A recent report shed some light on a movement calling primary school teachers to get a better handle on computer science in general, to better educate their students as the tech economy in the U.S becomes more vital - and new data from the Computer Research Association has shown that enrollment in computer science majors has been up roughly 10% in the 2011-2012 academic year, marking the fourth year straight of increases.
These rates comprised the new Taulbee Survey, conducted by the CRA, which compiles demographic information regarding computer science enrollment, graduation rates, graduate employment, etc. This year's data also indicates that students might be more interested in a CS degree than can be gauged, as many schools have computer science programs that have constrained enrollment due to lack of space, faculty, etc.
Overall enrollment was up 11.5% per department as compared to the 2010-2011 school year. The total number of bachelor of science degrees for CS was 10.5 percent higher in the 2010-11 school year, according to the report - of those schools who responded to both year’s surveys, CS graduates were up 12.9 percent.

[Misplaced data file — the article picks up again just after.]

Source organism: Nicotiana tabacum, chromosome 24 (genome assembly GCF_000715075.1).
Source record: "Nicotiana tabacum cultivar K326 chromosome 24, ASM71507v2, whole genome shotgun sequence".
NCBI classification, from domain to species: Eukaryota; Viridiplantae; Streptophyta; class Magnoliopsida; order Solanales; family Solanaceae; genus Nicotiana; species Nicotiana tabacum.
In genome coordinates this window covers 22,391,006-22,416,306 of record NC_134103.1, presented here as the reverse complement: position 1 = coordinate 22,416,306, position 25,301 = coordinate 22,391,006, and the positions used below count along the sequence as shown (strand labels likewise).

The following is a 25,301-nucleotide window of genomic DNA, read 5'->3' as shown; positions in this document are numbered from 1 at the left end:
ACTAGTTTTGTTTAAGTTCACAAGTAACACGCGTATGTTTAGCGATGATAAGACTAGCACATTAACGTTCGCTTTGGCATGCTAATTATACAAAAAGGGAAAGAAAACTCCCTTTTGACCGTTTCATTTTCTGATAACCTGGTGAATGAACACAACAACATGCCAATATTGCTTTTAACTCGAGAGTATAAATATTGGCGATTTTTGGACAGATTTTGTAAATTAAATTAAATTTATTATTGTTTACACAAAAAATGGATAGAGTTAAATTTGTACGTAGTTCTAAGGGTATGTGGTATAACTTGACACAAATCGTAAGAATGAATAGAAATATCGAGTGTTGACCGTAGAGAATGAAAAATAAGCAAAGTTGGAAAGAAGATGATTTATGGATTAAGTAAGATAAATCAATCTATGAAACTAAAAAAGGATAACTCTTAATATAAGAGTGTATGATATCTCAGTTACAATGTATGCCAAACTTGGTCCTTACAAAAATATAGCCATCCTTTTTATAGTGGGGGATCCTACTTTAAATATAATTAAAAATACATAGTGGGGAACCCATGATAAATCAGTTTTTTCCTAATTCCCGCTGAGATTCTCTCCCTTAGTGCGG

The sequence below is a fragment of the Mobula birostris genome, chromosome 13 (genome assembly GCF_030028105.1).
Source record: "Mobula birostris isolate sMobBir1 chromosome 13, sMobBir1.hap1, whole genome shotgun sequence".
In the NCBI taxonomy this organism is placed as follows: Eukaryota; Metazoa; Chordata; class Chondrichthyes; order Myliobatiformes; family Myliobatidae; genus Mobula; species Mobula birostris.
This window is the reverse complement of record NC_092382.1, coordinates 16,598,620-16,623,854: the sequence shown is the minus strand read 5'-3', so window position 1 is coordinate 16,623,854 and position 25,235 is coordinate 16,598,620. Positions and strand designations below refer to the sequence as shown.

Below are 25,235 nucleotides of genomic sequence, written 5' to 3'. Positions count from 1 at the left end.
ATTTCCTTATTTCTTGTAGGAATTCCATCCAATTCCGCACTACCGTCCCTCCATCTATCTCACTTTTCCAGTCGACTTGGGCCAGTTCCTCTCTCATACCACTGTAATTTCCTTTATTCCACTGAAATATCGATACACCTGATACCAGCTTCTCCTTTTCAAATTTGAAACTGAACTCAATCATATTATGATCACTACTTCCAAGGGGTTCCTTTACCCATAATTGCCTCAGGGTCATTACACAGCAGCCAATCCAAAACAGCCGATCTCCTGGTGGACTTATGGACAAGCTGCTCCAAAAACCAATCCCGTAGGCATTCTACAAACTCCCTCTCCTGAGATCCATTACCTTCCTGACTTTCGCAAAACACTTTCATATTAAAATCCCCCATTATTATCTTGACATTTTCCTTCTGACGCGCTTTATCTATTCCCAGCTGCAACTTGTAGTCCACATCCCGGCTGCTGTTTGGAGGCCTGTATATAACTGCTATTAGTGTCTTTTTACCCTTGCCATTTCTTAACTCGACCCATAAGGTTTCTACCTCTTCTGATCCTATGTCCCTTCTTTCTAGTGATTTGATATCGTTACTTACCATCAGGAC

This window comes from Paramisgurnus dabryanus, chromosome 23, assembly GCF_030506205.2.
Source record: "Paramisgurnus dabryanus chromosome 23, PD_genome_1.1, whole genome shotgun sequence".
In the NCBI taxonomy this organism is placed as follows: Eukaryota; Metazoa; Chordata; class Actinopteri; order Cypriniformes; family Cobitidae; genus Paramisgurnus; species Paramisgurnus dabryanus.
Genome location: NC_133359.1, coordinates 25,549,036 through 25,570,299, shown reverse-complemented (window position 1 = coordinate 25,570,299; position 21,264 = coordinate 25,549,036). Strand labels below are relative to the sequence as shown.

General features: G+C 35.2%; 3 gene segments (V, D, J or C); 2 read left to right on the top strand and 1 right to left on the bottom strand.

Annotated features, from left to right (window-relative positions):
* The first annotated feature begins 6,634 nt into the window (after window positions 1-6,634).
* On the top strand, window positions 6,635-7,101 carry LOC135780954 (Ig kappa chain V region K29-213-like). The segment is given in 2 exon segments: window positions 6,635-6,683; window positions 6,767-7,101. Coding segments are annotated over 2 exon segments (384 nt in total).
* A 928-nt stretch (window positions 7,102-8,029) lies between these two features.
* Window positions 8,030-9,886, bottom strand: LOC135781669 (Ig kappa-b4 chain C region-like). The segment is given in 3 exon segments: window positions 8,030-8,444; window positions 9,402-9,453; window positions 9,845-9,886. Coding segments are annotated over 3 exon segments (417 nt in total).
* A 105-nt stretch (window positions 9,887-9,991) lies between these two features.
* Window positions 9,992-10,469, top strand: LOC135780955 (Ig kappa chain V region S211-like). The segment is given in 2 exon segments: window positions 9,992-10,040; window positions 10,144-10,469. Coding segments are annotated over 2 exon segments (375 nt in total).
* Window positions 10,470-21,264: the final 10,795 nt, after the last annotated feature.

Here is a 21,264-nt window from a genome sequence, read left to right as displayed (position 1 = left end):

In total, 1,782 CS Ph.D's were handed out in 2010-2011, 267 Ph.D.-offering schools. Regarding CS master's degrees, 75.4% of the degrees were awarded to males, and interestingly, 56.7% were awarded to nonresident aliens. The Taulbee Survey also reports that women's enrollment in computer science is on a decline, with bachelor's degrees falling from 13.8% to 11.7%.
One wonders where over half of those who are awarded Ph.D's in computer science are ending up after they graduate, being nonresident aliens. It all seems indicative of the strange world tech culture involving code-writing foreigners being paid a dollar an hour to edit the steady stream of Facebook wall posts written by Americans who wouldn't know what to do outside of any pastel-colored graphical user interface.